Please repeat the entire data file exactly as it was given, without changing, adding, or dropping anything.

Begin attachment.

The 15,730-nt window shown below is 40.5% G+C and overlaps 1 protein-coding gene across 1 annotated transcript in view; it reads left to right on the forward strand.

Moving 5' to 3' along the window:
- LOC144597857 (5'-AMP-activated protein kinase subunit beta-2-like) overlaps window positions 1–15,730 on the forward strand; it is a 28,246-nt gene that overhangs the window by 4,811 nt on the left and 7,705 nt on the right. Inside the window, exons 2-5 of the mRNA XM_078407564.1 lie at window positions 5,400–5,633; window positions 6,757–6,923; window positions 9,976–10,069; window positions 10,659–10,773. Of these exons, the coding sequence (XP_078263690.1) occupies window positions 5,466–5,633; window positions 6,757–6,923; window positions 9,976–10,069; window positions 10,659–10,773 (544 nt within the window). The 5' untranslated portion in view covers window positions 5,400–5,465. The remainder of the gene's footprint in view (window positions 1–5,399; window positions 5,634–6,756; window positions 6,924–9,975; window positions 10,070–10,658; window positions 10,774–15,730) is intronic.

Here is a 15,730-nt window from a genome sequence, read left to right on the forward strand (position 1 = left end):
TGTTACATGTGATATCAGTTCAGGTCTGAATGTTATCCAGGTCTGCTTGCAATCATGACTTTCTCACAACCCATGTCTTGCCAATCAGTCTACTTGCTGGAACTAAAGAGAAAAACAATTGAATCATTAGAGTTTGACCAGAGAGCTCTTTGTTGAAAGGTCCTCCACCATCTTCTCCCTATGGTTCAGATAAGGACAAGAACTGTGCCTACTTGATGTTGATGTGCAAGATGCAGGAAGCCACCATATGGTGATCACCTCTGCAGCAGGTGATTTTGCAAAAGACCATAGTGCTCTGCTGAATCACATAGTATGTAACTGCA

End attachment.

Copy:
The 15,730-nt window shown below is 40.5% G+C and overlaps 1 protein-coding gene across 1 annotated transcript in view; it reads left to right on the forward strand.

Moving 5' to 3' along the window:
- LOC144597857 (5'-AMP-activated protein kinase subunit beta-2-like) overlaps window positions 1–15,730 on the forward strand; it is a 28,246-nt gene that overhangs the window by 4,811 nt on the left and 7,705 nt on the right. Inside the window, exons 2-5 of the mRNA XM_078407564.1 lie at window positions 5,400–5,633; window positions 6,757–6,923; window positions 9,976–10,069; window positions 10,659–10,773. Of these exons, the coding sequence (XP_078263690.1) occupies window positions 5,466–5,633; window positions 6,757–6,923; window positions 9,976–10,069; window positions 10,659–10,773 (544 nt within the window). The 5' untranslated portion in view covers window positions 5,400–5,465. The remainder of the gene's footprint in view (window positions 1–5,399; window positions 5,634–6,756; window positions 6,924–9,975; window positions 10,070–10,658; window positions 10,774–15,730) is intronic.

Here is a 15,730-nt window from a genome sequence, read left to right on the forward strand (position 1 = left end):
TGTTACATGTGATATCAGTTCAGGTCTGAATGTTATCCAGGTCTGCTTGCAATCATGACTTTCTCACAACCCATGTCTTGCCAATCAGTCTACTTGCTGGAACTAAAGAGAAAAACAATTGAATCATTAGAGTTTGACCAGAGAGCTCTTTGTTGAAAGGTCCTCCACCATCTTCTCCCTATGGTTCAGATAAGGACAAGAACTGTGCCTACTTGATGTTGATGTGCAAGATGCAGGAAGCCACCATATGGTGATCACCTCTGCAGCAGGTGATTTTGCAAAAGACCATAGTGCTCTGCTGAATCACATAGTATGTAACTGCA